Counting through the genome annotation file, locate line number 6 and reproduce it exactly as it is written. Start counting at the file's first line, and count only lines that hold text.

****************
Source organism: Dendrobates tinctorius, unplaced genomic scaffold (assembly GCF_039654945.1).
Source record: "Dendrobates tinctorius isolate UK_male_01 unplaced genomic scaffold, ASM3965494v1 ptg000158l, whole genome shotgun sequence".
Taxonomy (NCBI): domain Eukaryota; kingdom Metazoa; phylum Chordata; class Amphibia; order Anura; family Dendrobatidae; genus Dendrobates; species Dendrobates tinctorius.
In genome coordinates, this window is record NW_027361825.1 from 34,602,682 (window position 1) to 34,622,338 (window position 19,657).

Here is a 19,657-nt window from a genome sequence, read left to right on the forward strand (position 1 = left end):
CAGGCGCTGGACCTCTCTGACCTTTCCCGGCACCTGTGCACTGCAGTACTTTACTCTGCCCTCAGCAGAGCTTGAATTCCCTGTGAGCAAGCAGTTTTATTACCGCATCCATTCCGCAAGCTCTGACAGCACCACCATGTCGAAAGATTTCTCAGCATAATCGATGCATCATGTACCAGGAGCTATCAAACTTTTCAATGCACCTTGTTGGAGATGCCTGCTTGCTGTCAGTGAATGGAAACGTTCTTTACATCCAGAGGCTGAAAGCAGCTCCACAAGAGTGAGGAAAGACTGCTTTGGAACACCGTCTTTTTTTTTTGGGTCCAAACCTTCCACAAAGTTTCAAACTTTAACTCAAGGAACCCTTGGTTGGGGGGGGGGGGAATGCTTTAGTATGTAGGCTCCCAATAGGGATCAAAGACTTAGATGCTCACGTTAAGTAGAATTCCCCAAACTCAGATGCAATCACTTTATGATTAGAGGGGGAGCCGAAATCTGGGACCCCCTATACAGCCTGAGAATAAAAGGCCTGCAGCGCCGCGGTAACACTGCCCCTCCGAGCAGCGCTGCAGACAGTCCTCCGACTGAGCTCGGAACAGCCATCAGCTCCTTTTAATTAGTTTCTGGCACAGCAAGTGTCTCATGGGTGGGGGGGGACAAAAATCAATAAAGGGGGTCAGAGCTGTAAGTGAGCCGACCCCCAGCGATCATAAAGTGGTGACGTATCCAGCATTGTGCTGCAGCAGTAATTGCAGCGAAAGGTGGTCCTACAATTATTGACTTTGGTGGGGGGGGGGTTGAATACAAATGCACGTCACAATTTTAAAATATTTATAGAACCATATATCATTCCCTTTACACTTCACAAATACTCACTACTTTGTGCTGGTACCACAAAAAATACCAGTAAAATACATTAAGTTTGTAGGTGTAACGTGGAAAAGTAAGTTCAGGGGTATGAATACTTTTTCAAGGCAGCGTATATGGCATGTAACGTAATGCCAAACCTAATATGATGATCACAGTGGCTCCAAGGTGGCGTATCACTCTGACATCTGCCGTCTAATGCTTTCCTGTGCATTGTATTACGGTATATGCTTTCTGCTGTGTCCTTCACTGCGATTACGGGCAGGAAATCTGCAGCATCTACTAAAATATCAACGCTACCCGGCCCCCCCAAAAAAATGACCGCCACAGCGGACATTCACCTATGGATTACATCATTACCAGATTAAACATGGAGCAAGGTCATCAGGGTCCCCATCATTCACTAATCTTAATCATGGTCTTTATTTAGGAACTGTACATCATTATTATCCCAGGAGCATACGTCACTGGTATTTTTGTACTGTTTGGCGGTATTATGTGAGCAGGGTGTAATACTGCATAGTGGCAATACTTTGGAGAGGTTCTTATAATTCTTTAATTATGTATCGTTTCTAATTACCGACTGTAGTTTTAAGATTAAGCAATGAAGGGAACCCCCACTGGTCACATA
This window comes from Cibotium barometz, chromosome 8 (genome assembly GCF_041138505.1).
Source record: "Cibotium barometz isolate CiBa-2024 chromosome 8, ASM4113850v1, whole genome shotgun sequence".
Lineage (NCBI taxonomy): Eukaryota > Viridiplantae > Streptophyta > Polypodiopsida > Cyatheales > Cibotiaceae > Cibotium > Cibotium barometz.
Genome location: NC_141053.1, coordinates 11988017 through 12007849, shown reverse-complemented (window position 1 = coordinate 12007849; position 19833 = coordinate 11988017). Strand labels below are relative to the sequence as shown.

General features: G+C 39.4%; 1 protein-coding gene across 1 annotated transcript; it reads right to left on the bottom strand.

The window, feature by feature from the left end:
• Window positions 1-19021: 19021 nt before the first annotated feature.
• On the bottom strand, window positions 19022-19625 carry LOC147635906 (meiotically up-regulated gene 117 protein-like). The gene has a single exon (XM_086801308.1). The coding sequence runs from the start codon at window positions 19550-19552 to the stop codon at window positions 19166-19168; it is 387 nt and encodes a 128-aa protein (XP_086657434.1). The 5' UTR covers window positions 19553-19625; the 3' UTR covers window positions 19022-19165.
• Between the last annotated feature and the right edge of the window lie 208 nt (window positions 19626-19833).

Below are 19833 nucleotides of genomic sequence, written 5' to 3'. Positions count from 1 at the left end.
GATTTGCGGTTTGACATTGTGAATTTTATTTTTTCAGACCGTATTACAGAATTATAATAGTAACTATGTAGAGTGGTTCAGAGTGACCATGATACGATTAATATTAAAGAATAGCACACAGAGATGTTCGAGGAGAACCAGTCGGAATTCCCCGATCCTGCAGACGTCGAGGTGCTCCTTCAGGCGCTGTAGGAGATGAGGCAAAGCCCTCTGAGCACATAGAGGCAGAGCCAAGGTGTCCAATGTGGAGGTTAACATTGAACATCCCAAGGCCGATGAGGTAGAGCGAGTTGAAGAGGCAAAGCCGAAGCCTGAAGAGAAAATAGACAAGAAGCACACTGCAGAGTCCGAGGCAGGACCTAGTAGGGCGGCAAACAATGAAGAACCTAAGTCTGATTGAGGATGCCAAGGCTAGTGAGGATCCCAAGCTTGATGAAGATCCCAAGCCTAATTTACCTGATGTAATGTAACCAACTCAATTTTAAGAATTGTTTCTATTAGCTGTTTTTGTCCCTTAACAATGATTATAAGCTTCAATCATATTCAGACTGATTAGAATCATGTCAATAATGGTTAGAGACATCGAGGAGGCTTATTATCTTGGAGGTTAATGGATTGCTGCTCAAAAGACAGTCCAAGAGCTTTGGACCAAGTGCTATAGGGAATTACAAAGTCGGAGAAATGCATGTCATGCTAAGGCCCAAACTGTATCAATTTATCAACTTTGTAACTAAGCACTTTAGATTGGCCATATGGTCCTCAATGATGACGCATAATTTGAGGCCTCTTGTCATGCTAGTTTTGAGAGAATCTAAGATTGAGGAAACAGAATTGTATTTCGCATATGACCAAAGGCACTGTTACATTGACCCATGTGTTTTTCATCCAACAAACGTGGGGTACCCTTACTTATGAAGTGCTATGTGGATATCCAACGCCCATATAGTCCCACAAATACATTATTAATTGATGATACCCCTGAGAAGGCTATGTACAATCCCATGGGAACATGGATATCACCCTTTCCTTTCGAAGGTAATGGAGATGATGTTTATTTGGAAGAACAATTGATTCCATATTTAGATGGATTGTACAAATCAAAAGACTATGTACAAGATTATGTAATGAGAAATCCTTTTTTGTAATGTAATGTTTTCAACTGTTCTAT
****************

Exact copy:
CAGGCGCTGGACCTCTCTGACCTTTCCCGGCACCTGTGCACTGCAGTACTTTACTCTGCCCTCAGCAGAGCTTGAATTCCCTGTGAGCAAGCAGTTTTATTACCGCATCCATTCCGCAAGCTCTGACAGCACCACCATGTCGAAAGATTTCTCAGCATAATCGATGCATCATGTACCAGGAGCTATCAAACTTTTCAATGCACCTTGTTGGAGATGCCTGCTTGCTGTCAGTGAATGGAAACGTTCTTTACATCCAGAGGCTGAAAGCAGCTCCACAAGAGTGAGGAAAGACTGCTTTGGAACACCGTCTTTTTTTTTTGGGTCCAAACCTTCCACAAAGTTTCAAACTTTAACTCAAGGAACCCTTGGTTGGGGGGGGGGGGAATGCTTTAGTATGTAGGCTCCCAATAGGGATCAAAGACTTAGATGCTCACGTTAAGTAGAATTCCCCAAACTCAGATGCAATCACTTTATGATTAGAGGGGGAGCCGAAATCTGGGACCCCCTATACAGCCTGAGAATAAAAGGCCTGCAGCGCCGCGGTAACACTGCCCCTCCGAGCAGCGCTGCAGACAGTCCTCCGACTGAGCTCGGAACAGCCATCAGCTCCTTTTAATTAGTTTCTGGCACAGCAAGTGTCTCATGGGTGGGGGGGGACAAAAATCAATAAAGGGGGTCAGAGCTGTAAGTGAGCCGACCCCCAGCGATCATAAAGTGGTGACGTATCCAGCATTGTGCTGCAGCAGTAATTGCAGCGAAAGGTGGTCCTACAATTATTGACTTTGGTGGGGGGGGGGTTGAATACAAATGCACGTCACAATTTTAAAATATTTATAGAACCATATATCATTCCCTTTACACTTCACAAATACTCACTACTTTGTGCTGGTACCACAAAAAATACCAGTAAAATACATTAAGTTTGTAGGTGTAACGTGGAAAAGTAAGTTCAGGGGTATGAATACTTTTTCAAGGCAGCGTATATGGCATGTAACGTAATGCCAAACCTAATATGATGATCACAGTGGCTCCAAGGTGGCGTATCACTCTGACATCTGCCGTCTAATGCTTTCCTGTGCATTGTATTACGGTATATGCTTTCTGCTGTGTCCTTCACTGCGATTACGGGCAGGAAATCTGCAGCATCTACTAAAATATCAACGCTACCCGGCCCCCCCAAAAAAATGACCGCCACAGCGGACATTCACCTATGGATTACATCATTACCAGATTAAACATGGAGCAAGGTCATCAGGGTCCCCATCATTCACTAATCTTAATCATGGTCTTTATTTAGGAACTGTACATCATTATTATCCCAGGAGCATACGTCACTGGTATTTTTGTACTGTTTGGCGGTATTATGTGAGCAGGGTGTAATACTGCATAGTGGCAATACTTTGGAGAGGTTCTTATAATTCTTTAATTATGTATCGTTTCTAATTACCGACTGTAGTTTTAAGATTAAGCAATGAAGGGAACCCCCACTGGTCACATA